Prior to 1990, the "No 1" Pool price mainly consisted of returns from the domestic market and from sugar sold on long term contracts (including the United States sugar quota). Each mill was assigned an amount of sugar output called the "mill peak", and any sugar in excess of the "mill peak" received a lower, "No. 2" Pool, price. Similarly, each grower was assigned a peak entitlement under a cane price formula, and received a cane price based on the "No. 2" pool price for cane production above the peak entitlement.
The 1989 crop was the last season in which the difference between the No. 1 and No. 2 pool price was based on the different sales destinations. Since then a fixed (and somewhat arbitrary) difference has been established each year, for example, at 10 percent in 1993, 8 percent in 1994, and 6 percent in 1995 and 1996. For the 1997/98 crop year, the "No. 1" and "No. 2" pool prices would be reduced to 4 percent and then discontinued from 1998/99 onwards.
Technically, sugar produced from cane grown on unassigned land is paid at a penalty rate of A$1 per tonne, but, in practice, this is not a constraint since assignment allocations have been expanding and further liberalization of the assignment system may occur in the future.
Mills test each farmer's cane using a measure called Commercial Cane Sugar (CCS), and payments to the farmers are based on this indicator of the recoverable sugar. In order not to discriminate against farmers who deliver early in the season, there is an adjustment in the payment scale to compensate for early-season deliveries, as these tend to have lower CCS measurements.
A recent industry study assessed that by 2003 the harvested area of cane in Queensland could expand to nearly 440 000 ha, an increase of nearly 80 000 ha from the area harvested during the 1995 season. Most of the expansion would occur in the Tully, Herbert, Burdekin and Proserpine areas. Production on the Atherton Tablelands, where up to 5 000 ha may be available, has the potential to expand as tobacco growers look to alternative enterprises.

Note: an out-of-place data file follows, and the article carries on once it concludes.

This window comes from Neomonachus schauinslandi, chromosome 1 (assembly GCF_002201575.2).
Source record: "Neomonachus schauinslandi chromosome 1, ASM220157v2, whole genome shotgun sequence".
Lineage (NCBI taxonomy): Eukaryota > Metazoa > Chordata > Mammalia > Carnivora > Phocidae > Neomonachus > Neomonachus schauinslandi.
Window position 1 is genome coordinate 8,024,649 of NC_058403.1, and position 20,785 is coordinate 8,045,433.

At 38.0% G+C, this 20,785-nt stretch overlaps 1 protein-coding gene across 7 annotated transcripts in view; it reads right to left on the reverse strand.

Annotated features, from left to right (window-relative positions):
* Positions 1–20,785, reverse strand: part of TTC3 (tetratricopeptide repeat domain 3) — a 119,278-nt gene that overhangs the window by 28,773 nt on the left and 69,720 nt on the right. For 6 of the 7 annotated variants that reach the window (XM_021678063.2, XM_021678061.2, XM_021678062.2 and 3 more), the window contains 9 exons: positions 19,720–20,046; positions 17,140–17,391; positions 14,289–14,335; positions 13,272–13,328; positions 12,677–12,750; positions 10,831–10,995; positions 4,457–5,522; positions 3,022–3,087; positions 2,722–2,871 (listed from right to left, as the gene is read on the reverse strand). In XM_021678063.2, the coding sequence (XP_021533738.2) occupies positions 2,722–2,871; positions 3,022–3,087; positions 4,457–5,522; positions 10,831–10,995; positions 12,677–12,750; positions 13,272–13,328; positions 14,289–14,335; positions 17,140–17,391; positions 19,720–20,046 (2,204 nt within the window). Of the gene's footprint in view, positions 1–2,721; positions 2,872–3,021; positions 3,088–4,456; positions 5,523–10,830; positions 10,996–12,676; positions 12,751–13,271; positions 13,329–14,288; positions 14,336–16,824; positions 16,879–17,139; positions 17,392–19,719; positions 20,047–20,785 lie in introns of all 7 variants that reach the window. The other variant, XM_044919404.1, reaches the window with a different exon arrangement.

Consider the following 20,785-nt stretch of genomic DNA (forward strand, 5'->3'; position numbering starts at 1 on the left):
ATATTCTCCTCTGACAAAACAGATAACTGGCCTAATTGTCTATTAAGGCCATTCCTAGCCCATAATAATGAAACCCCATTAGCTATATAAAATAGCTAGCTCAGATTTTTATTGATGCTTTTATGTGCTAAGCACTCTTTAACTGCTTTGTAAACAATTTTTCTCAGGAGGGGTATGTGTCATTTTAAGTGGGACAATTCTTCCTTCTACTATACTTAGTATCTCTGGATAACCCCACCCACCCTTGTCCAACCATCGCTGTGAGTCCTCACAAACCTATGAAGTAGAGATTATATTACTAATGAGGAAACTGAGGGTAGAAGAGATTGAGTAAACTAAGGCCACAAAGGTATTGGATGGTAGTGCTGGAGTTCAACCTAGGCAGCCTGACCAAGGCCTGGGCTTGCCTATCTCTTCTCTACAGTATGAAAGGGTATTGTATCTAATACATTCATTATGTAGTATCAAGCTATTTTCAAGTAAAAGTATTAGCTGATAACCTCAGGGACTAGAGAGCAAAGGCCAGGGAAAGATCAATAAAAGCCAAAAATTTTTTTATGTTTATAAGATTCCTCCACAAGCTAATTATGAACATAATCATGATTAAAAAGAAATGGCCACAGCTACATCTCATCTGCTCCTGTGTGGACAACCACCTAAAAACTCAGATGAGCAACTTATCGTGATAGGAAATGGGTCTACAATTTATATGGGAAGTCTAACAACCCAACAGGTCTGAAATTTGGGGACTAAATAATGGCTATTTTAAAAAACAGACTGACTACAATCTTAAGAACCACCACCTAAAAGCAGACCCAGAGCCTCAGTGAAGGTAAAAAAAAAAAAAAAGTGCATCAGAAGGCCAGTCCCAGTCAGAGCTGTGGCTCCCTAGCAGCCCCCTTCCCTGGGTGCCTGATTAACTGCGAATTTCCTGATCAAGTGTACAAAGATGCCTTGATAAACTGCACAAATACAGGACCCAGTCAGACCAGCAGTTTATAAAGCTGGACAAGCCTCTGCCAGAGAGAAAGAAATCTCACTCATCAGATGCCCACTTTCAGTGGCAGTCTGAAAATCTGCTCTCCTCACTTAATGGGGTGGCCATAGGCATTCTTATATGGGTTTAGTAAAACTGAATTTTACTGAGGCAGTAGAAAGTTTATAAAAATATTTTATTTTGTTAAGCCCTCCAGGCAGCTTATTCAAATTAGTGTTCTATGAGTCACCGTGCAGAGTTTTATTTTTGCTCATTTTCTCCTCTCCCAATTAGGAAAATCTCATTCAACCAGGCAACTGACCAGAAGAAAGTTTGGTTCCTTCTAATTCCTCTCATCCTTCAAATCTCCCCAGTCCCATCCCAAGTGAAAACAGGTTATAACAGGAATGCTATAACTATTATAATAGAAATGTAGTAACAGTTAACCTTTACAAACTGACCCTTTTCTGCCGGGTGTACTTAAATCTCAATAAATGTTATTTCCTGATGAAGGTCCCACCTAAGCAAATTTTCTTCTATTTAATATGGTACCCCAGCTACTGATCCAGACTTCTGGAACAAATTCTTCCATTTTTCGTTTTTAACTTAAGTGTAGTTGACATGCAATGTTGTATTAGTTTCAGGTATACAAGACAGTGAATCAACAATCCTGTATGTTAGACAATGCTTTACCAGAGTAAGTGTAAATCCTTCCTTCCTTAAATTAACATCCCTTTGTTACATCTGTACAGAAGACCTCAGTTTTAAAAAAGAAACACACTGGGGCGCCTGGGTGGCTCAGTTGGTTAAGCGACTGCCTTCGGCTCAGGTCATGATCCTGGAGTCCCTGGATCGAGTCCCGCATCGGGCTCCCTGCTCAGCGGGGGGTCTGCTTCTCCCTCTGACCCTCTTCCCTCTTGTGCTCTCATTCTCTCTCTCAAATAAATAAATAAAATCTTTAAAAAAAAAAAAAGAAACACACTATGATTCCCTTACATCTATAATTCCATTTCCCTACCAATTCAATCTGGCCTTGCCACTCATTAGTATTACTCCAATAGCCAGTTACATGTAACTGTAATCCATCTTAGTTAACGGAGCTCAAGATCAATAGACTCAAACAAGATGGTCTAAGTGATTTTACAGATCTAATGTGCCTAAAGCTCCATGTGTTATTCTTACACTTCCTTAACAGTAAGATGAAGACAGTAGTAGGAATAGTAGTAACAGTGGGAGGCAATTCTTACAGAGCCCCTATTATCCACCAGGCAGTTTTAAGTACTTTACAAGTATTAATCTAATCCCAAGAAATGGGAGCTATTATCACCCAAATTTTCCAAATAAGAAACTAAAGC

The Australian sugar industry is more directly dependent upon the future direction of the world price than any other major producing country. The industry forecasts that with present capacity, production in 2000 would be about 6 million tonnes, with further strong expansion possible in the longer run, depending of course on domestic and world market developments in the interim. At the international level, the industry's prospects would largely mirror the future direction of world prices, which in turn would depend on the decisions taken in many other countries (particularly other major producers such as Brazil and Thailand); and also on any developments in international trade policies affecting sugar, as for example might result from the next round of multilateral trade talks in World Trade Organization. The growth of world population and income, especially in Asia, should provide an underpinning of support for the world sugar price, and thus the industry's future.
Table 1: Australia sugarcane area, yield and production
Table 2 : Australia sugar production, trade and consumption